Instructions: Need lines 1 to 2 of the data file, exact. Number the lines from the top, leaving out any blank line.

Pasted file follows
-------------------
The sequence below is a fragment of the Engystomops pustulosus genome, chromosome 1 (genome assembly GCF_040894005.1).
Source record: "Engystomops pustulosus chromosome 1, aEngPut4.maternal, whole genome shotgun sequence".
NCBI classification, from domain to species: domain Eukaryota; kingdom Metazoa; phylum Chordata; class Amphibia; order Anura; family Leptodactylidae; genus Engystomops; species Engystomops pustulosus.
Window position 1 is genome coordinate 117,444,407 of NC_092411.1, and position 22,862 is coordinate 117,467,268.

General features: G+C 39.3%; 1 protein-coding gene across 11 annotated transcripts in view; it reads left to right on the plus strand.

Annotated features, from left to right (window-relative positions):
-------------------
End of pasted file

The sequence below is a fragment of the Engystomops pustulosus genome, chromosome 1 (genome assembly GCF_040894005.1).
Source record: "Engystomops pustulosus chromosome 1, aEngPut4.maternal, whole genome shotgun sequence".